Senate Judiciary Dems detail 60 unanswered questions they still have after the release of the Mueller report

News & Politics

The ten Democratic senators on the Senate Judiciary Committee detailed in a letter May 8 to Chairman Lindsey Graham 60 unanswered questions they still have after the release of the Mueller report. Democratic Senators Feinstein (Ranking Member), Leahy, Durbin, Whitehouse, Coons, Klobuchar, Blumenthal, Hirono, Booker, and Harris wrote:

"We are writing as members of the Judiciary Committee to follow up on our request that the Committee hold a hearing with Special Counsel Mueller regarding  his report on Russian electoral interference and obstruction of justice.

The Mueller report is a seminal document that caps the Special Counsel's nearly two year investigation into Russian interference in the 2016 election. However, as comprehensive as the report is, it's clear there are many outstanding questions that remain unanswered. Having Special Counsel Mueller before the committee is necessary to get those questions answered.

The attached document identifies at least 60 unanswered questionsrelated to both Russian interference and obstruction of justice. We believe Robert Mueller would be best-suited to answer these and other questions - from both sides of the aisle - and we feel the Committee would benefit greatly from his testimony.

We therefore respectfully request a hearing so Members might have the opportunity to ask these and other questions of Special Counsel Mueller directly and receive his answers. I appreciate your consideration of this request.”

The questions are divided into two categories: Russian Interference and Obstruction of Justice. The particular questions themselves can be read in the pdf link of the letter as referenced above in the first sentence, under the word link "letter.”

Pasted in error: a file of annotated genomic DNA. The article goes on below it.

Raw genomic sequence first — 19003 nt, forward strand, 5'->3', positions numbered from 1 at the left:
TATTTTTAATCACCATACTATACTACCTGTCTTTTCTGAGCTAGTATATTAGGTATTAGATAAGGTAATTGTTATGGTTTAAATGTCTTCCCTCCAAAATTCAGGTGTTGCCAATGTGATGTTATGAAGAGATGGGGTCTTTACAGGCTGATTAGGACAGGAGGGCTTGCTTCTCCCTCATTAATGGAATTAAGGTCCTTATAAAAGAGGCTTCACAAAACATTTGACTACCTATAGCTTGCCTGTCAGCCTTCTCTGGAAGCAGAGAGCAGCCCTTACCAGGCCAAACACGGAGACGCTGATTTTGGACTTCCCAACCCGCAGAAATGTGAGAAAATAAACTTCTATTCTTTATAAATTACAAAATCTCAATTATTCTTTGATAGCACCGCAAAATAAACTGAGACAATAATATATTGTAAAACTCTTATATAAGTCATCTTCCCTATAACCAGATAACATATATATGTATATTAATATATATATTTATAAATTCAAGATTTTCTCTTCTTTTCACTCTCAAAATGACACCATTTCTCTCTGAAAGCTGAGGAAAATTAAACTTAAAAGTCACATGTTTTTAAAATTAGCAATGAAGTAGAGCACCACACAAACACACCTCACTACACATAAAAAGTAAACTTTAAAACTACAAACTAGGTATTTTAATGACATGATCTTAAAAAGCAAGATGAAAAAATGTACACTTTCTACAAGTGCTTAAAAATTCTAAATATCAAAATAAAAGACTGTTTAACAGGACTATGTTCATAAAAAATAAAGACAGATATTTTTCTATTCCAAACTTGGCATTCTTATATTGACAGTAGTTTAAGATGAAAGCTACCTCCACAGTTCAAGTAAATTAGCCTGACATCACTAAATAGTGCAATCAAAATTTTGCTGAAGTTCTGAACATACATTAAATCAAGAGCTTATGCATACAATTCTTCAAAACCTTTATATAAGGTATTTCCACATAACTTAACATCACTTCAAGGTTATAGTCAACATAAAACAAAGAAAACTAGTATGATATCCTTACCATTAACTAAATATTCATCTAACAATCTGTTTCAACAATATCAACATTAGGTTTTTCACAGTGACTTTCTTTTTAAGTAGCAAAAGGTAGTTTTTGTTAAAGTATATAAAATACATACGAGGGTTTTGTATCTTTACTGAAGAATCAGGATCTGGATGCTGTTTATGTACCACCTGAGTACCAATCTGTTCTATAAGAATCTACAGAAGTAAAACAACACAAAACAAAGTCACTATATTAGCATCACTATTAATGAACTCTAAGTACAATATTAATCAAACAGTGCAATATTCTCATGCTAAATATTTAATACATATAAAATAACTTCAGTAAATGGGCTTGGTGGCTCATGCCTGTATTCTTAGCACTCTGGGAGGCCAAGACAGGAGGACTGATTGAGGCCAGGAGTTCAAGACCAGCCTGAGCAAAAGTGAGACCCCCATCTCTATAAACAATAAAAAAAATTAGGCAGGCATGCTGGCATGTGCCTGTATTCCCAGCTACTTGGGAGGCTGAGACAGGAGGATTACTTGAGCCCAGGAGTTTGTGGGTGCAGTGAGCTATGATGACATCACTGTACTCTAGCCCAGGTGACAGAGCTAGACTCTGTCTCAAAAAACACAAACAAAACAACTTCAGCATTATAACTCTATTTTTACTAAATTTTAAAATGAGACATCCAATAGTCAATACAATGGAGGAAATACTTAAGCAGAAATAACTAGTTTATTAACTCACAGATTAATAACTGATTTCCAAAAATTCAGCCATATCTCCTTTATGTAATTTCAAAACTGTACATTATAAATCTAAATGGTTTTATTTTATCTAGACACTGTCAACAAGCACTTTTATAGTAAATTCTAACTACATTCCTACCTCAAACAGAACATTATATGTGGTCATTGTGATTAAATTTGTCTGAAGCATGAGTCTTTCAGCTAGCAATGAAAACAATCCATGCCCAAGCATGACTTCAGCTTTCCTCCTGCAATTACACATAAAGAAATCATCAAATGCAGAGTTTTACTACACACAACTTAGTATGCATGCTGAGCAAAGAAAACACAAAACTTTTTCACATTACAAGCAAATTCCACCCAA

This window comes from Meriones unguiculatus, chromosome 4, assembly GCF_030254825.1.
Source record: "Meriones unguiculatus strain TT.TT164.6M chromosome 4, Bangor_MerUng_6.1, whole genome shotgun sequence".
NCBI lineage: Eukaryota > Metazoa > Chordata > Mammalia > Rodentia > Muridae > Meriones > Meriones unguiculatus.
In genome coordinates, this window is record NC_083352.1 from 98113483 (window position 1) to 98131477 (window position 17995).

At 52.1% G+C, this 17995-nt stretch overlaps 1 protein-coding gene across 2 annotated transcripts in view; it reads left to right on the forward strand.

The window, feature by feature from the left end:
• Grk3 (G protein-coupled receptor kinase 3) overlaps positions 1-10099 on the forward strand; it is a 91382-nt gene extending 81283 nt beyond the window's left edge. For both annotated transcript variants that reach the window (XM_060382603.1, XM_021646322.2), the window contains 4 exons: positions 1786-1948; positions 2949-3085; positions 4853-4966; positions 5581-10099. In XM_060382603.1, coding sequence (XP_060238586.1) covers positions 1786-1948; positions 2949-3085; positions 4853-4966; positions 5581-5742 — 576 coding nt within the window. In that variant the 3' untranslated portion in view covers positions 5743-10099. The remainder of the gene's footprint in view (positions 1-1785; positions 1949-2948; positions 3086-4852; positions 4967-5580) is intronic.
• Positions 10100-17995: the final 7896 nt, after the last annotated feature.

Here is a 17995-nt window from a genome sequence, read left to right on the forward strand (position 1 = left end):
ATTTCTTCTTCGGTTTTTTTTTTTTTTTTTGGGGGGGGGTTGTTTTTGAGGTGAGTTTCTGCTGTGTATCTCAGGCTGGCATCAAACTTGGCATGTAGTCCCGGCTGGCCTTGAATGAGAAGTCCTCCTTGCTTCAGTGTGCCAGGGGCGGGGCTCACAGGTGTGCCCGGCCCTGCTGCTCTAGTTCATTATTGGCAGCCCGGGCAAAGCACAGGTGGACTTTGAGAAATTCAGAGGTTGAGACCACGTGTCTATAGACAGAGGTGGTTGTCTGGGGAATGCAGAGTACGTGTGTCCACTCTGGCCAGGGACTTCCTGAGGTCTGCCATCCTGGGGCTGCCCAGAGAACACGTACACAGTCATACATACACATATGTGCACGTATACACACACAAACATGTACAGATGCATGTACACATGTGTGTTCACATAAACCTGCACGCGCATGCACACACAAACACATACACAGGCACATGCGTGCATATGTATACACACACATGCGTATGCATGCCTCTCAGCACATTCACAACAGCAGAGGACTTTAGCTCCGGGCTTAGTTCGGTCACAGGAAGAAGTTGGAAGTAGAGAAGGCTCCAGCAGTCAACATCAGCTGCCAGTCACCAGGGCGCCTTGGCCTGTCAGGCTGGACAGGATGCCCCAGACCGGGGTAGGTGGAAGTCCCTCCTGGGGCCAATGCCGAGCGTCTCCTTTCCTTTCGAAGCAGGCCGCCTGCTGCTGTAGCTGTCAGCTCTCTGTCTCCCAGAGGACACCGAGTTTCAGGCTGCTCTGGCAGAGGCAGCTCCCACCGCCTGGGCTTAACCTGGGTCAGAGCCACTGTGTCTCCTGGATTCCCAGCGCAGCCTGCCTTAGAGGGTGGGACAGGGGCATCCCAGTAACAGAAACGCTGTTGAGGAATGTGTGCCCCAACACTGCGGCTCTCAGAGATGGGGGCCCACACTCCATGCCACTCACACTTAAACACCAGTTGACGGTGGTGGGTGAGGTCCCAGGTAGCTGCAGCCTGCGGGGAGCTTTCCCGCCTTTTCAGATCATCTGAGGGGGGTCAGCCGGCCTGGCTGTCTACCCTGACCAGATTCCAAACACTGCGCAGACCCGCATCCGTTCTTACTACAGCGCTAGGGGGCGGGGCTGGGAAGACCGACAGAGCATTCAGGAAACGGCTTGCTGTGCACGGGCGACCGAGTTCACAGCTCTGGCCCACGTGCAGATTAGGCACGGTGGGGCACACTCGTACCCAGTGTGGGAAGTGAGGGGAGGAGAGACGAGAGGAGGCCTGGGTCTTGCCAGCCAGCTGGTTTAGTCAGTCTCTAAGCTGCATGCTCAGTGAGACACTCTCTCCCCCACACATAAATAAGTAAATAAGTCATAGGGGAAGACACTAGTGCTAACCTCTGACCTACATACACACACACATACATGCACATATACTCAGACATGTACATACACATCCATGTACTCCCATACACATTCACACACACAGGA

There are six subheadings of questions under Russian Interference:

  1. “Offers of assistance from Russia or its potential intermediaries to the Trump campaign, including the June 9, 2016 Trump Tower meeting.” Nine questions.
  2. “Trump campaign manager Paul Manafort's sharing of internal campaign strategy and polling data with Russian operative Konstantin Kilimnik.” Six questions.
  3. "Trump campaign efforts to benefit from Russian hacking and WikiLeaks' release of stolen documents.” Five questions.
  4. “Trump Campaign efforts to obtain Hillary Clinton's emails.” Two questions.
  5. “Trump campaign efforts to establish "back channel" communications with Russia.” Four questions.
  6. “Trump personal and business ties with Russia, including Trump Tower Moscow (2015-2016).” Six questions.

There are nine subheadings of questions under Obstruction of Justice:

  1. “No traditional prosecutorial decision on whether the President obstructed justice.” Eight questions.
  2. “Obstruction Standard.” Six questions.
  3. “Impact of President Trump's limited cooperation.” Two questions.
  4. “Impact of President Trump's limited cooperation.” Two questions.
  5. “President Trump's conduct towards Michael Cohen. “ Two questions.
  6. “Paul Manafort's failure to cooperate.”Two questions.
  7. “President Trump's orders to White House Counsel Don McGahn to fire the Special Counsel.” Six questions.
  8. “President Trump's orders to White House Counsel Don McGahn to create a statement denying that he had been ordered to fire the Special Counsel.” Four questions.
  9. “President Trump's directive to Corey Lewandowski to order Attorney General Sessions to curtail the Special Counsel investigation.” One question.

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